Don't miss Diane Ravitch's Tuesday post on NCLB. It is stunning stuff:
I have been doing quite a lot of soul-searching these past couple of years. I don’t think it is because of age, although one can never be too sure about that. I think I am reconsidering first principles because of the very topics that you hit so hard in your latest letter. Living in NYC, I see what happens when businessmen and lawyers take over a school system, attempt to demolish everything that existed before they got there, and mount a dazzling PR blitz to prove that they are successful.
Lest anyone think that what you described is purely a NYC story, consider this: I hear from various people who participated in the judging for the Broad Prize that NYC will win it this year. This is not much of a surprise. When Joel Klein was first named chancellor, Eli Broad held his annual prize event in NYC and handed Klein a huge dummy check and predicted that one day soon this would be his. The $1 million hardly matters to NYC, which has an annual budget that approaches $20 billion, but the prestige is what the city is after. It desperately wants the confirmation from Broad that its new regime has succeeded.
About 18 months ago, I was invited to meet Eli Broad in his gorgeous penthouse in NYC, overlooking Central Park. I hear that he made his billions in the insurance and real estate businesses. I am not sure when he became an education expert. We talked about school reform for an hour or more, and he told me that what was needed to fix the schools was not all that complicated: A tough manager surrounded by smart graduates of business schools and law schools. Accountability. Tight controls. Results. In fact, NYC is the perfect model of school reform from his point of view. Indeed, this version of school reform deserves the Broad Prize, a prize conferred by one billionaire on another.
Thanks for your recommendation about the James Scott book, "Seeing Like a State." I happen to own it, as it had been highly recommended to me by Morton Keller, a historian at Brandeis University. It is a wonderful critique of reforms that seek to overturn the world, of the arrogance of reformers who do not understand the practical wisdom of those who must make decisions every day that respond to unique situations.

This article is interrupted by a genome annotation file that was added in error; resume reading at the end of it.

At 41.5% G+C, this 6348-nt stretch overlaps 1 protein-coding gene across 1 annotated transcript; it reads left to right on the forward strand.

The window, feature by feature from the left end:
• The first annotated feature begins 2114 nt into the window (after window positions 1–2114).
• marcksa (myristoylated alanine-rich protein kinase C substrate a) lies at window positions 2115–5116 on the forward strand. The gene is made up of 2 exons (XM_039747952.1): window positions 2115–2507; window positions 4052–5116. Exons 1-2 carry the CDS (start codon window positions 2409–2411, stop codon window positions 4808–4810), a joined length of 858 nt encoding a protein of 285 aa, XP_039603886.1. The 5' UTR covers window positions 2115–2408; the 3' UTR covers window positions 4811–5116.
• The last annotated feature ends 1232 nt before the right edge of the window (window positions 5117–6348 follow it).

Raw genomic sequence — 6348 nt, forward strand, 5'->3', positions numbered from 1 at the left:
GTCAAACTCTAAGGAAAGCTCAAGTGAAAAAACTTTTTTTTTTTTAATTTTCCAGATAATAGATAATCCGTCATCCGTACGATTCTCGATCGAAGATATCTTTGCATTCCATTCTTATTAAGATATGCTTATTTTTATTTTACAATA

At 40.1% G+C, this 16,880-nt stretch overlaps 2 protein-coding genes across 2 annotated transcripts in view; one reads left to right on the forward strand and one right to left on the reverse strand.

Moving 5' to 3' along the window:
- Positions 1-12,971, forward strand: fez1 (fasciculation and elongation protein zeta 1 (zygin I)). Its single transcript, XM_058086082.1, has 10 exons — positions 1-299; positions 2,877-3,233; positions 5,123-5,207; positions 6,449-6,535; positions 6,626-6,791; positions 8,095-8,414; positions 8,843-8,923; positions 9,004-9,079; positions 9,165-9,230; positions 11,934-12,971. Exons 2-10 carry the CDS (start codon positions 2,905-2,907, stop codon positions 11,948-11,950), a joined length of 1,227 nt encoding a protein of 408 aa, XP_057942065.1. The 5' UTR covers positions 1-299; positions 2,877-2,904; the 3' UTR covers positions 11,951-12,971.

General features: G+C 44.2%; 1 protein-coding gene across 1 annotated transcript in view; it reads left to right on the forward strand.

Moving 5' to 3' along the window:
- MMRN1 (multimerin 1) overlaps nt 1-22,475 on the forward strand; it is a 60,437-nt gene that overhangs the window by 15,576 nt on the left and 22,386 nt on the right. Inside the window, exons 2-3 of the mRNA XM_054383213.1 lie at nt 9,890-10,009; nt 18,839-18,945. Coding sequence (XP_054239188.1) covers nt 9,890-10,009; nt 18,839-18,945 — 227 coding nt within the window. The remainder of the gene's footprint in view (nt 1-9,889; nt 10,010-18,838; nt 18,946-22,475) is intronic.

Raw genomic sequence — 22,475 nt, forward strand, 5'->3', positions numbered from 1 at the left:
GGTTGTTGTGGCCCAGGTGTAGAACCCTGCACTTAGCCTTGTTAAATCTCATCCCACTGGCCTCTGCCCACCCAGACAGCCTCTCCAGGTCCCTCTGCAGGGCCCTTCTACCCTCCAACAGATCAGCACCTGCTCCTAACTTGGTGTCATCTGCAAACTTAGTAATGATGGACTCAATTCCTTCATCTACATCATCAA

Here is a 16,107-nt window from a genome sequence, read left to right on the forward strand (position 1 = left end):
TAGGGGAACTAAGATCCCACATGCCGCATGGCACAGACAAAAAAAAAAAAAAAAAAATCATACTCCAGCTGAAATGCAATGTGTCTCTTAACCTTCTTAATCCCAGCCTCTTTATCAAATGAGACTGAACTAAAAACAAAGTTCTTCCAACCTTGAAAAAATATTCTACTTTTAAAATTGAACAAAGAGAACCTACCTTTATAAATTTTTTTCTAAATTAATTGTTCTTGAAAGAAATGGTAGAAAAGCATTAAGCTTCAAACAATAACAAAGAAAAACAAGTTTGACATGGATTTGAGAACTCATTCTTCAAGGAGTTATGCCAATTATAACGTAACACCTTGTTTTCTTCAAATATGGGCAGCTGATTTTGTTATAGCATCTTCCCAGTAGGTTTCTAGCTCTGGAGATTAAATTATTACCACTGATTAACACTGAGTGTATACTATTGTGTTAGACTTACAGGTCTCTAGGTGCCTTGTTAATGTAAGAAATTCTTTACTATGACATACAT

As I read "Seeing Like a State," especially its concluding chapters, I kept thinking about the wholesale gutting of the NYC school system by Messrs. Bloomberg and Klein, who are now hailed in the media as our nation’s leading education reformers. Professor Scott, an anthropologist at Yale, would find in NYC a perfect exemplar of men who think they can “see like a state.”
Worse, Deb, they seem to have sought out even the cracks in the sidewalk and tried to pave them over. They seem to have succeeded.
I can't muster much sympathy for the many Republicans and conservatives who criticized the Bush administration in private but kept their mouths shut until he was safely elected for a second term. But Ravitch is speaking out about NCLB just as the reauthorization debate is hitting its stride. I don't know how much of an impact it might have, but I have to give her some credit. And let's be honest, when's the last time you saw a conservative publicly turn against a big money funder like Broad? It's breathtaking, really.
Meanwhile in Washington, civil rights groups are testifying against allowing more flexibility for districts under NCLB, and Jonathan Kozol is on a partial fast to protest the law. It is a world turned upside down.